As a non-Catholic, I have attempted to refrain from public commentary on the church's handling of the sex abuse scandal that has rocked the entire world. Obviously, the alleged sexual abuse itself is a subject of fair public commentary, as well as the actions of the church hierarchy in protecting abusive priests.
However, I don't really know enough about the internal politics of the church to comment intelligently about the way the church has publicly responded to the controversy, which has now reached all the way up to Pope Francis himself.
After watching the execrable statements issued yesterday by Chicago Cardinal Blase Cupich, combined with Pope Francis' tone-deaf refusal to comment even a "single word" on allegations that he personally covered up for a sexual predator, it is impossible to ignore the institutional rot and arrogance that has reached the highest levels of the church.
The latest controversy surrounds the case of former Cardinal Theodore McCarrick. Over the course of June and July, the church took a number of disciplinary actions against McCarrick, after a church tribunal discovered credible evidence that McCarrick had engaged in sexual abuse of at least one teenage boy, a charge that McCarrick denies.
The controversy would likely have died there if not for the actions of Archbishop Carlo Vigano, the former chief Vatican diplomat in the United States. Vigano issued a scathing indictment this week of the entire Roman Catholic hierarchy, accusing the church of effectively having been taken over by a mafia-like collection of high-ranking church officials who are determined to reverse church teaching on homosexuality and coddle predatory behavior amongst homosexual priests.
The overall anti-homosexual theme of Vigano's testimony explains why the media has paid less attention to it than the recent Pennsylvania grand jury report, even though it contains a much more explosive allegation; namely, that the current pope (Francis) knew about McCarrick's behavior, and furthermore overturned discipline that was imposed on McCarrick by the prior pope (Benedict). According to Vigano, Francis directly defied the discipline Benedict imposed on McCarrick and made him a "trusted counselor."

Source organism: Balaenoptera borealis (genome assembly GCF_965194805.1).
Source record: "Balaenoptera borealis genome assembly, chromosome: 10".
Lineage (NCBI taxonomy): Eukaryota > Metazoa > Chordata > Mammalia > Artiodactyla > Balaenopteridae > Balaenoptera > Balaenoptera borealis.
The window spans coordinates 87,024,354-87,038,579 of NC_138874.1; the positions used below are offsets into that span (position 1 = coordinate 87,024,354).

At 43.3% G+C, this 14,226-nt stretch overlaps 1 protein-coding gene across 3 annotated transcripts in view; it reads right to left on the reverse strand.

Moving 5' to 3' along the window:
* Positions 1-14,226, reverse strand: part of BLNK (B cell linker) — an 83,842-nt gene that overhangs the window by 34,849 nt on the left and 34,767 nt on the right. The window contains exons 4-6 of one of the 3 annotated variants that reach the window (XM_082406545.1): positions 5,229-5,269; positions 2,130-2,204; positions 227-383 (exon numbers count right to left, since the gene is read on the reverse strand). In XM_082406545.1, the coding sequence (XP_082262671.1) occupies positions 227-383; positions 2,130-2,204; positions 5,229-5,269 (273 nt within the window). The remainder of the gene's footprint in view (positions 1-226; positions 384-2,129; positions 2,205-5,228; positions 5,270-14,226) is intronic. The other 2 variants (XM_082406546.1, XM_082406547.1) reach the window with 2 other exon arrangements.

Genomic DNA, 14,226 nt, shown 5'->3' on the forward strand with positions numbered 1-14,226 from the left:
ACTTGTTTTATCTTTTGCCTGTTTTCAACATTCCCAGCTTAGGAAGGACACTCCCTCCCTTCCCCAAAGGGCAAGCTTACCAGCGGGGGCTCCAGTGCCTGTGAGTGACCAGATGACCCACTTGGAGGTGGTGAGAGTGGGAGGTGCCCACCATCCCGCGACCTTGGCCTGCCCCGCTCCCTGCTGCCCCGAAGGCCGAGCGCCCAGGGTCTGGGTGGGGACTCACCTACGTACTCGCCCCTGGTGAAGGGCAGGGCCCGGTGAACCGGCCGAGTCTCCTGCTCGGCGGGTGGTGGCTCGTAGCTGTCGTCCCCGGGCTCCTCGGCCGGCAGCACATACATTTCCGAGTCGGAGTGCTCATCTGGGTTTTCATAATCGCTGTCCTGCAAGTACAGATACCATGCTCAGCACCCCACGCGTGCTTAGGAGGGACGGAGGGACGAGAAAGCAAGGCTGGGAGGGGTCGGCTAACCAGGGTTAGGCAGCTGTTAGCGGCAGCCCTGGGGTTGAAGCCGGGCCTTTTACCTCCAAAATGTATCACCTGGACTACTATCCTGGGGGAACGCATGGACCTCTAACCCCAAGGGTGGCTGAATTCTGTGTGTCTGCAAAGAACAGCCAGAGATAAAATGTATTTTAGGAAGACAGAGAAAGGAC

Vigano's letter is lengthy and contains an exhaustive bill of particulars, but among the other charges he raised, he claimed that McCarrick "orchestrated" the installation of a cardinal named Blase Cupich over the archdiocese in Chicago. Cupich was alleged to be one of the Cardinals who was part of the pro-homosexual cabal in the Catholic hierarchy who was responsible for sheltering abusive priests.
Now let me state this right up front: I don't know if any of these charges are true or not. Until a few days ago, I had never even heard the names Theodore McCarrick or Blase Cupich, and it is entirely possible that they are good and honorable men whose character has been unjustly maligned by someone who has an axe to grind.
All that having been said, the charges raised by Vigano do not occur in a vacuum. They have instead been raised at a time when the last several years have seen almost monthly bombshell allegations against the church's handling of sexually predatory priests, culminating most recently with a state grand jury report that accused six Pennsylvania dioceses of breathtaking abuses.
Within this backdrop, as an institution, the Roman Catholic Church has to know the importance of not appearing flippant or dismissive of allegations, even if they are untrue. As many priests and bishops have noted publicly, faithful Catholics deserve better than they have gotten from their church leadership lately, and the bare minimum expectation has to be that church leaders would at least give the appearance of taking this issue seriously.
So how did Pope Francis respond? By blithely telling journalists to do their jobs reporting on the story and flatly stating, "I won't say a word about it."